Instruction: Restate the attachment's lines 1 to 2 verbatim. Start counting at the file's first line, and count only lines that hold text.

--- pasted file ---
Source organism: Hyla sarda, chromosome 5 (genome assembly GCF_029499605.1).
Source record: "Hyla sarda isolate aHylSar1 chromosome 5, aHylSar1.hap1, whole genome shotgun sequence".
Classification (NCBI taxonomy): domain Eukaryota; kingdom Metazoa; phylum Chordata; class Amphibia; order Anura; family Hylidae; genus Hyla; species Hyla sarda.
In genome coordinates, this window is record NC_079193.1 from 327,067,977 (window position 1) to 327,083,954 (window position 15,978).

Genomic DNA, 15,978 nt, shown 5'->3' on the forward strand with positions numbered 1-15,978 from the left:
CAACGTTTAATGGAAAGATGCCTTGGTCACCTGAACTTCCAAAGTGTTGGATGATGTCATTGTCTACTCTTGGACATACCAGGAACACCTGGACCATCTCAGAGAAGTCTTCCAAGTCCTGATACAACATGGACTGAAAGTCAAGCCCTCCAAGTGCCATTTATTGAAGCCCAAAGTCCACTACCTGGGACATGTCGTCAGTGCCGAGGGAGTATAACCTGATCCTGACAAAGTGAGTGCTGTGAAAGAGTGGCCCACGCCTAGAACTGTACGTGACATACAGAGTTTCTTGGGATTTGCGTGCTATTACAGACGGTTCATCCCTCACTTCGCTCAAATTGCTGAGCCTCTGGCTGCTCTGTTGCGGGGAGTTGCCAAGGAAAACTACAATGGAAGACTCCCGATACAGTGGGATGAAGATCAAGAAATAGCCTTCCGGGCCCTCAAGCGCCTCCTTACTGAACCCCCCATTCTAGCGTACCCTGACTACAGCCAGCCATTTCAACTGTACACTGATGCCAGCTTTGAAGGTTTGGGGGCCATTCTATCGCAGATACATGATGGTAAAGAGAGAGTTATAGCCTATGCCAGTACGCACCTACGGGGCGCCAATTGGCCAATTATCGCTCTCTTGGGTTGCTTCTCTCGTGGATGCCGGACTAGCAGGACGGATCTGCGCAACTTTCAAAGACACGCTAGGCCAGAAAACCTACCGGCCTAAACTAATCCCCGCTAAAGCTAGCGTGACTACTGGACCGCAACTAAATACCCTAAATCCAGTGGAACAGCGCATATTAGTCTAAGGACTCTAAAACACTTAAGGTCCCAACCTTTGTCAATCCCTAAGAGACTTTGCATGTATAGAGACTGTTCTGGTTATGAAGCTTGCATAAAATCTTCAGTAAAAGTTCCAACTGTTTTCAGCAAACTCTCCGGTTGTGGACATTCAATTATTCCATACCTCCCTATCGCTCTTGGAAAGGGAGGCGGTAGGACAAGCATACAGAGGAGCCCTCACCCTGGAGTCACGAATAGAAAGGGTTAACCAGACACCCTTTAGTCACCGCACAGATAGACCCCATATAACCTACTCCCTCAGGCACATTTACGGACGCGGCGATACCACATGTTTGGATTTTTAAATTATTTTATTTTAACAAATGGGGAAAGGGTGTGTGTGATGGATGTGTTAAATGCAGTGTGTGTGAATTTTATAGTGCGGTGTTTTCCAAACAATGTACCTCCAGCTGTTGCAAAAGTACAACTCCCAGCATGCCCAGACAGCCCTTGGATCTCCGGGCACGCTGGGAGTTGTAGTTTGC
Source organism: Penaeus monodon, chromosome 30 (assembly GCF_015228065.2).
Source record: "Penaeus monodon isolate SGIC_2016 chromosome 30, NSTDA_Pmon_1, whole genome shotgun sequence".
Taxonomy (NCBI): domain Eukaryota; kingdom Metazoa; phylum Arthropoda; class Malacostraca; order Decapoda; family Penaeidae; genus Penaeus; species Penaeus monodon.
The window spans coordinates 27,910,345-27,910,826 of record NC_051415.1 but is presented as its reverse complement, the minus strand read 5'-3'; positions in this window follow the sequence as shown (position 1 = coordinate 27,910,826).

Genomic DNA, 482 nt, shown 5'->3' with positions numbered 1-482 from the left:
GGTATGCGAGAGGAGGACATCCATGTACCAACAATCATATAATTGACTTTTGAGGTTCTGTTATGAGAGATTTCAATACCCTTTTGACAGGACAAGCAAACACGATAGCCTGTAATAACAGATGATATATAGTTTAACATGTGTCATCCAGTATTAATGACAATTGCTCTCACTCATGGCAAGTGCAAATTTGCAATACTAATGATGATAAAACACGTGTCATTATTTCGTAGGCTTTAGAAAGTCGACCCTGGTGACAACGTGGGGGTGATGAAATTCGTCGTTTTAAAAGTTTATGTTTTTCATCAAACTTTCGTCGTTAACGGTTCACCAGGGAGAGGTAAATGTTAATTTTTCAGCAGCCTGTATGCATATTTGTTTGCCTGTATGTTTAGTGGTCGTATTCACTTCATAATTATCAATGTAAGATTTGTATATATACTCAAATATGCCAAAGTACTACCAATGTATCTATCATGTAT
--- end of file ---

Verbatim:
Source organism: Hyla sarda, chromosome 5 (genome assembly GCF_029499605.1).
Source record: "Hyla sarda isolate aHylSar1 chromosome 5, aHylSar1.hap1, whole genome shotgun sequence".